# Day 4 (15 August 2013)

Use 3 square tiles to make 1 figure.

On a condition that : Any 2 tiles that touch must touch completely

So I worked on this problem with my peers. And wow! We came up with at least 9 figures…

BUT!

Dr. Yeap explained that if the figures can overlap, then they are the same.

Hence, that left us with only 2 figures…

In this video we count Polyominoes of different forms, and investigate some nice tiling problems. Some of these puzzles are very challenging, but fun even for primary school students.

Through this lesson, I came to realize that it is actually not difficult for educators to give children the concrete experiences to learn a Math concept. Any Mathematical concepts can be done through the CPA approach and it is really up to the individual educator to make the effort to make learning easy, fun and interesting for the children.

GEOMETRY

When Dr.Yeap posted the class the question:

Can you find the area of the polygon you have drawn?

My first reaction was ‘What? Find the area? How???

Then I began to think of ways in which I could tackle the problem.

1. I began to fall back on the typical area calculation using the formula method ‘Length x Breadth’ (No, it doesn’t work)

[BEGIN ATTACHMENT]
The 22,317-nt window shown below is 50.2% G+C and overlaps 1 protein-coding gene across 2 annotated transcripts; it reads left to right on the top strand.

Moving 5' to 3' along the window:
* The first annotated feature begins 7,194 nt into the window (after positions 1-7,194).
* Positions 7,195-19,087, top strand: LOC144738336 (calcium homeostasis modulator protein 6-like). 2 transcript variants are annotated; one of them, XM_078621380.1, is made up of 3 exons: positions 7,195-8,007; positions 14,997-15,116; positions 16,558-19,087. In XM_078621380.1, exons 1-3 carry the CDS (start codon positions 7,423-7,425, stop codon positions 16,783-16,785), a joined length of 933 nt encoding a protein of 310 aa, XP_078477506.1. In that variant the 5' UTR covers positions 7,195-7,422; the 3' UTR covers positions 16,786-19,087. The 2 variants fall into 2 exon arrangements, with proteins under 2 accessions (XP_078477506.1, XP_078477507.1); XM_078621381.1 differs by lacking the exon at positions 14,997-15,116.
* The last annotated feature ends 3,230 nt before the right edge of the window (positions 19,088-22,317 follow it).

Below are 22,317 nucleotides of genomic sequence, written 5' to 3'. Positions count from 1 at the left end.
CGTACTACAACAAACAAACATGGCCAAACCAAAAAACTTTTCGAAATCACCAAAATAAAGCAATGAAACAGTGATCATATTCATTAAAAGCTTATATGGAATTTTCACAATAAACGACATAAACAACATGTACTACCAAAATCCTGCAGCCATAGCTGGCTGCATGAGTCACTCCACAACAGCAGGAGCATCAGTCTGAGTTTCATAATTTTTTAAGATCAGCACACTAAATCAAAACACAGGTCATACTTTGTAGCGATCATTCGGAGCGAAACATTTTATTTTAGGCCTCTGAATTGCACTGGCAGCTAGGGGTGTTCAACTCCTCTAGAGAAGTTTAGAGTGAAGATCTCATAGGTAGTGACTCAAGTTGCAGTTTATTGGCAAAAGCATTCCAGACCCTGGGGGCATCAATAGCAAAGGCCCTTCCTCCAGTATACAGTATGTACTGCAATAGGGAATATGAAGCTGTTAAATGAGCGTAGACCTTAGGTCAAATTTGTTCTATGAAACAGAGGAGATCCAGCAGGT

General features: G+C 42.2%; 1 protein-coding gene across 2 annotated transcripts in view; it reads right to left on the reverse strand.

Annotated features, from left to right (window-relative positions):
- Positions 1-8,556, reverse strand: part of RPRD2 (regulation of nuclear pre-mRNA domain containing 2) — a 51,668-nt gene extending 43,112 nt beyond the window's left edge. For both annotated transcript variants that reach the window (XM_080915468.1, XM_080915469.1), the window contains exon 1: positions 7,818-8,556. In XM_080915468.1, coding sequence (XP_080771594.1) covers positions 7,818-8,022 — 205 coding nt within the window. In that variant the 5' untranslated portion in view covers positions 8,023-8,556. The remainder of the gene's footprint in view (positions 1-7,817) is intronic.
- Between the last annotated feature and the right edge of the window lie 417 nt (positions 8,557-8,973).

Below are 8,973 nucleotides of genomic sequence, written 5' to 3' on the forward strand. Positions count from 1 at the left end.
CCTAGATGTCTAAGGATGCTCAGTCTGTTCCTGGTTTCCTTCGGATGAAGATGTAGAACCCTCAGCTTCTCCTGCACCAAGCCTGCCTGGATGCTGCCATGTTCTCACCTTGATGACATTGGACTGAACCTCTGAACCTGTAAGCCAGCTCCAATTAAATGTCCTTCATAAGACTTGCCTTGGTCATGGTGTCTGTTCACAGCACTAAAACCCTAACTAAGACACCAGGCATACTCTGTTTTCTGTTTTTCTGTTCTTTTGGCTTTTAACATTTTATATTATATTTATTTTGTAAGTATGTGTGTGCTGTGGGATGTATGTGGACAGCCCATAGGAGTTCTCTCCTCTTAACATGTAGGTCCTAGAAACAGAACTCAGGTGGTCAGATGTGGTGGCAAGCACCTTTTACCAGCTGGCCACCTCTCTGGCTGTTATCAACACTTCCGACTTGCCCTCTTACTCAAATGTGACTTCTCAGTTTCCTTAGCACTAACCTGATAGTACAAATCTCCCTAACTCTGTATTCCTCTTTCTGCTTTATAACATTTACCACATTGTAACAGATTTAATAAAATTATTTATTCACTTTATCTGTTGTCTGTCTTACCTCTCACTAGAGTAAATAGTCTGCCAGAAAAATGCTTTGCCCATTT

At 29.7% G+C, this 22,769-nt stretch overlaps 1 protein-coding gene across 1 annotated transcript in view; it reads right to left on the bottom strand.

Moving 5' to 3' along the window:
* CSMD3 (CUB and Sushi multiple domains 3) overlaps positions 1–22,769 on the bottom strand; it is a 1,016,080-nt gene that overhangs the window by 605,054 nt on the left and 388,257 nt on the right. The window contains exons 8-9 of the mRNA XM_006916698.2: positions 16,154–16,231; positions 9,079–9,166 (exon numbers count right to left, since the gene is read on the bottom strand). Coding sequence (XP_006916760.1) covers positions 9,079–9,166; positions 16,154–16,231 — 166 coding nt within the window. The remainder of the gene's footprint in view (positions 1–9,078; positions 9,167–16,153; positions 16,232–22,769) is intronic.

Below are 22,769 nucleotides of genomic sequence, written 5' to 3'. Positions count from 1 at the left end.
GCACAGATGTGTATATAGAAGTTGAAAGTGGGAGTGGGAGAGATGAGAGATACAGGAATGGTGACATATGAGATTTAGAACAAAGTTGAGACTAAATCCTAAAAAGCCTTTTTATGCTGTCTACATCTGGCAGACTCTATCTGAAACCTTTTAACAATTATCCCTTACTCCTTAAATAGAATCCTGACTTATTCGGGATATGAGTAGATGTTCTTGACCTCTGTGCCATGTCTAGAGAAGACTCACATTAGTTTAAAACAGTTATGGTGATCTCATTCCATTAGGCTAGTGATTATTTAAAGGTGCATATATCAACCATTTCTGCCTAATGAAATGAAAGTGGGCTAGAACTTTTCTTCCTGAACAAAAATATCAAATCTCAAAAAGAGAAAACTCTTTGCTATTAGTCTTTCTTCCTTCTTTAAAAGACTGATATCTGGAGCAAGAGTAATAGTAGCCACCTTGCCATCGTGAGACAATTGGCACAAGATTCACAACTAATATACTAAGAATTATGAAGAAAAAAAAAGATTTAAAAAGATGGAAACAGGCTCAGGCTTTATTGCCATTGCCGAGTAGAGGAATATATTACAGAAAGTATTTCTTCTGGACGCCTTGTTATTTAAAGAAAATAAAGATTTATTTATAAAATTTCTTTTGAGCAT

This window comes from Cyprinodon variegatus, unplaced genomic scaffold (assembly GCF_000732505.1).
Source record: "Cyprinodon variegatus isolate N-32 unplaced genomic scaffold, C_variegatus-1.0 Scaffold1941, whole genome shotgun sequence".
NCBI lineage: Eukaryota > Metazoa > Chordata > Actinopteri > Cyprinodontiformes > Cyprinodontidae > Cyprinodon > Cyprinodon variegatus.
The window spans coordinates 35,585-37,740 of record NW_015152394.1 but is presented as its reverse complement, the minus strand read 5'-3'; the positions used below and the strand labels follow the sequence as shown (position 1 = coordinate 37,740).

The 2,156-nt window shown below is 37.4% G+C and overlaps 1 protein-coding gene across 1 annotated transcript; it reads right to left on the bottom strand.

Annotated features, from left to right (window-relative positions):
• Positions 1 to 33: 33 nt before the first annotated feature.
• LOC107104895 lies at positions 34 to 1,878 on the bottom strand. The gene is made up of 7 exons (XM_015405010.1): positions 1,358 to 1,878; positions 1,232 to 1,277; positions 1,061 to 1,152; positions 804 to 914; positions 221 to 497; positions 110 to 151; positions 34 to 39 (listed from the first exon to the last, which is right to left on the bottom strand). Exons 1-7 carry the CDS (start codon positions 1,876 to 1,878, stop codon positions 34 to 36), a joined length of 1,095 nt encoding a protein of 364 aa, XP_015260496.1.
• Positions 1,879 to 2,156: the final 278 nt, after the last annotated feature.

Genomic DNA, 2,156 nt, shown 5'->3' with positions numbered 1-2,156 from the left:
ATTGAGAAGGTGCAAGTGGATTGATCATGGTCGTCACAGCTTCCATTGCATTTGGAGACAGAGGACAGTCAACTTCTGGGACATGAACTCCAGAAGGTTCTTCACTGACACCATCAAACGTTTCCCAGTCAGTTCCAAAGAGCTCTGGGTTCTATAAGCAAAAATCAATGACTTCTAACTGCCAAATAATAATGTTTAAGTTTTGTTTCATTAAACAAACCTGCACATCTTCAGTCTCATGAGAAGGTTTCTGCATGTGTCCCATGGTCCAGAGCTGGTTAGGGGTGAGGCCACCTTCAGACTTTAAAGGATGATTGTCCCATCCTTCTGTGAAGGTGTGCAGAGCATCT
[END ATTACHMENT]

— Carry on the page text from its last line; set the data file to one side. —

2. Oh there! I saw a square… oh no, wait, let’s see… if i try to turn the orientation of my triangle, oh yes… i can get another square. That makes two squares…and a triangle left. That’s 2 and a half square units.

Dr. Yeap then posted another question:

Is there any other method to find the area of the polygon you have drawn?

I studied the answers (areas of the 4 different polygons examples) on the whiteboard. I look at my paper, practically staring at the dots. Then I had an idea. Could it be the dots? I started counting. I have 5 dots. If I divide my 5 dots by 2, I would get an area of 2 and a half units. But is this the method to do it? (I went on to check if this ‘theory’ apply to the other examples.) To my surprise, IT DOES! I was in total awe.

It was an eye opener on how easily we could derive to the answer (the area of the different polygon) just by counting the number of dots. (Note: This theory only apply on the condition that there is one dot inside the polygon drawn.) It’s again about visualization isn’t it?

Then I was puzzled.

So, how can we find the area if I have more than one dot inside the polygon drawn?

Aha! That is when Dr.Yeap introduced Pick’s theorem to the class.

Pick’s theorem provides a relatively simple alternative. In order to use it, two definitions must be stated:

Boundary Point (B): number of dots outside

Interior Point (I): number of dots inside

A = 1 + B/2 – 1